Human Consciousness is a vast and complicated topic simply because it deals with various states of mind.  We’re asked to understand consciousness and its associated behaviors, reviewing Freud’s theories, but I cannot simply review this from a behaviorist perspective without first explaining how I understand and work with my own conscious and how I understand my own state of consciousness to change and how it affects mood or behaviors.  I choose to review what is presented and compare and contrast it to how I understand my own states of consciousness vs. unconsciousness and reactions to various inputs such as television, radio, human and environmental interaction or observation.  Measurements of time, depth, feelings, and reactions are required to fully understand how the conscious shifts from one state to another, as well as all of the activities that occur within each stage in order to fully understand the Human Conscious, Subconscious, Unconscious, Aware, and Unaware states of Mind.

Conscious Awareness/Unawareness

Human conscious awareness includes self consciousness or self awareness, internal reflection, review, and active or passive engagement with others or things within an environment.  Consciousness can be observed in periods of awakeness or during sleep, as we have times we have self awareness during sleep and know we’re asleep.  Consciousness is nearly equal to knowingness.  If one is conscious of something, they are aware of it, therefore know it; one cannot be aware of something and not know it.  Alternatively, one can be in an awake state, but unaware of themselves, their environment, or even their actions; the brain activity is found in the autonomic system and includes automatic functions, such as reflexes, twitches, or other mind body movements.  Our research has found automatic movements and automatic thoughts without consciousness, wherein a subject may be bouncing their leg or tapping their fingers and not be consciously aware; just as one can be in a sleep state and found walking or talking.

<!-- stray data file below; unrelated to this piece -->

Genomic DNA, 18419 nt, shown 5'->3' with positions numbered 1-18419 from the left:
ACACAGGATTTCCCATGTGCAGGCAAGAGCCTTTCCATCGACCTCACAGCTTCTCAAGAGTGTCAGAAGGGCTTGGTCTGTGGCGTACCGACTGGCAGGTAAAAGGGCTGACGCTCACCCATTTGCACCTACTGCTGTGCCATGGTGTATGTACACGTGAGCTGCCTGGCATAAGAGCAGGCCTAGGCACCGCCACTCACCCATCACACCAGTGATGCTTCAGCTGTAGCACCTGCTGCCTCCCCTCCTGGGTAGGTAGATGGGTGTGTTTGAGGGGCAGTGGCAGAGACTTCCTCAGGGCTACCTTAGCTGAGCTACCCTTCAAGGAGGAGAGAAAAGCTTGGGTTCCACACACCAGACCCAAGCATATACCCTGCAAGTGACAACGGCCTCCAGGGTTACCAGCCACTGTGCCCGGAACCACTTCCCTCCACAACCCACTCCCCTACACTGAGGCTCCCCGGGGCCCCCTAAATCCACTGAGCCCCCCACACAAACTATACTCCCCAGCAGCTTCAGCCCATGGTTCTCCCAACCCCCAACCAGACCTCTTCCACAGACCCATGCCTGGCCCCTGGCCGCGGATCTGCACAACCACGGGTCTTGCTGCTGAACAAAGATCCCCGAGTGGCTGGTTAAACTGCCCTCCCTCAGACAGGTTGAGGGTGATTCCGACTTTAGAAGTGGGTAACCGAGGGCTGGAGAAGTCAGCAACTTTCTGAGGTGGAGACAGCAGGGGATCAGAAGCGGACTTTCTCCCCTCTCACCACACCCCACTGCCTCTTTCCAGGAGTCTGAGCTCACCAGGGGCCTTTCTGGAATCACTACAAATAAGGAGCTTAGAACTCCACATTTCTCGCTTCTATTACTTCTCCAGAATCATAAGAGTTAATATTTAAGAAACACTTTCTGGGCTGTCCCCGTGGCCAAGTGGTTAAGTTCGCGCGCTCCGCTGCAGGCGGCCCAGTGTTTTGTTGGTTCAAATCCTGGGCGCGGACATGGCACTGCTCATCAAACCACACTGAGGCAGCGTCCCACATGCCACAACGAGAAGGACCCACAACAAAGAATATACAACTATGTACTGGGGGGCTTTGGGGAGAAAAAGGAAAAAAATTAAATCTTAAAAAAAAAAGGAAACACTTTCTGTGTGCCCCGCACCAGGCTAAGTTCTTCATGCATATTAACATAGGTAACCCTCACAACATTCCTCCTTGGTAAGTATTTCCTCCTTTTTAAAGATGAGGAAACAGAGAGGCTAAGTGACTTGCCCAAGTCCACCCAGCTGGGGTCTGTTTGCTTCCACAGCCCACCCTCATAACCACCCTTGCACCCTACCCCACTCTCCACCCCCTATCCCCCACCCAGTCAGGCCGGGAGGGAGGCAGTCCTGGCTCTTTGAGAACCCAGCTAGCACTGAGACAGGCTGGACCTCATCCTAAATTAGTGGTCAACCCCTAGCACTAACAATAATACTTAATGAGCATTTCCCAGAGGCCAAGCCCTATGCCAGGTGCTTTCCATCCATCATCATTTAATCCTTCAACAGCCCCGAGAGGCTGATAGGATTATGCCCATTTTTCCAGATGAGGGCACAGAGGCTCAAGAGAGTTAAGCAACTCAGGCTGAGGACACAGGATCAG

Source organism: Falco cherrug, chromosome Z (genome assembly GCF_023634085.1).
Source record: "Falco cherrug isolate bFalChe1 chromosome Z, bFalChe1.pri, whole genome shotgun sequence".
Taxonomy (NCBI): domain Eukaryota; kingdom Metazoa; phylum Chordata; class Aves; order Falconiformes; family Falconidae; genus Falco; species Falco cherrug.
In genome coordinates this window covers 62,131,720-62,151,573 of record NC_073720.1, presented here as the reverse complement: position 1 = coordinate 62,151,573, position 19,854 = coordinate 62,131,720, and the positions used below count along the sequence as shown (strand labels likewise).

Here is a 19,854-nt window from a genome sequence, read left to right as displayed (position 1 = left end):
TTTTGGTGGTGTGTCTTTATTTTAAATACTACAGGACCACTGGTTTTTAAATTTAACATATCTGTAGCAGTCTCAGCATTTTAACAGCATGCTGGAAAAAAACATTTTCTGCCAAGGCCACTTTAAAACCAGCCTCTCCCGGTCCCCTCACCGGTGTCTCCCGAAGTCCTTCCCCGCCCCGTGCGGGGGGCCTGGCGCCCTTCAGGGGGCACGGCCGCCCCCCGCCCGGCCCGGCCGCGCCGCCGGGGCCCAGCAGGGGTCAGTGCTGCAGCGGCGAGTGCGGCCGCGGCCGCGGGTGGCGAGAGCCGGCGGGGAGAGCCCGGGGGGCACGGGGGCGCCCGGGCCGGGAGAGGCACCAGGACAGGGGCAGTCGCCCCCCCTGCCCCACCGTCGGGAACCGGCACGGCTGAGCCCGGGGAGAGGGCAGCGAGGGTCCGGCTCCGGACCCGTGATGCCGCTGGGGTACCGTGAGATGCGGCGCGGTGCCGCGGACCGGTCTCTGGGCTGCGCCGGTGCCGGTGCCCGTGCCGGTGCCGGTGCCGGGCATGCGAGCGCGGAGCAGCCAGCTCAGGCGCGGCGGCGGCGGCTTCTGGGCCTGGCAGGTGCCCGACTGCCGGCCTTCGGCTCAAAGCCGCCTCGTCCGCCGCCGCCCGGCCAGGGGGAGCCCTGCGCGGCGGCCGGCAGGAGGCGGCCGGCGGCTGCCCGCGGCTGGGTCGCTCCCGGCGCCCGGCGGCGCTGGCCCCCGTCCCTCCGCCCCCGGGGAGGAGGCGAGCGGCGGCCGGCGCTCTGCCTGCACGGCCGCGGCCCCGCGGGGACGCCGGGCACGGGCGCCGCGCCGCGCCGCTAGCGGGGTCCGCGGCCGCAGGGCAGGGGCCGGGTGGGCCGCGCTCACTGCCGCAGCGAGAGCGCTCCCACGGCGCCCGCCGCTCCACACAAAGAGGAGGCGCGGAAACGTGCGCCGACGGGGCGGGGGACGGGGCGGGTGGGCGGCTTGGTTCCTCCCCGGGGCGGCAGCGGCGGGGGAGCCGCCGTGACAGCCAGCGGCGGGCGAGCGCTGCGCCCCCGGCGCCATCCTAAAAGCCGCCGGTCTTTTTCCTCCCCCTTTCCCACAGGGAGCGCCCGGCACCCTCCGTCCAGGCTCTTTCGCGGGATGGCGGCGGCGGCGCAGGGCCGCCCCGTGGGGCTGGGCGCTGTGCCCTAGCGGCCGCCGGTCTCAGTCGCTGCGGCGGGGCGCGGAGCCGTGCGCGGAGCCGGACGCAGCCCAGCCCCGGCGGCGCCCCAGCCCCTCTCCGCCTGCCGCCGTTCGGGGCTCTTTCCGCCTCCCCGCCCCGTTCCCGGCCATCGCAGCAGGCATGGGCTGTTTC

Dreaming is another state of consciousness with various types of dreaming, such as daydreaming, interactive dreaming, or dreaming with a semi-conscious state where one knows they are asleep, yet are somewhat awake and attempt to control the dream.

Self Awareness/Self Consciousness is another state of the conscious mind where an individual has a higher sense of their activity; perhaps more focused to reach a greater level of precision of a movement, thought, or act, which can be associated with positive or negative feelings of consciousness which affects their self image or view of oneself.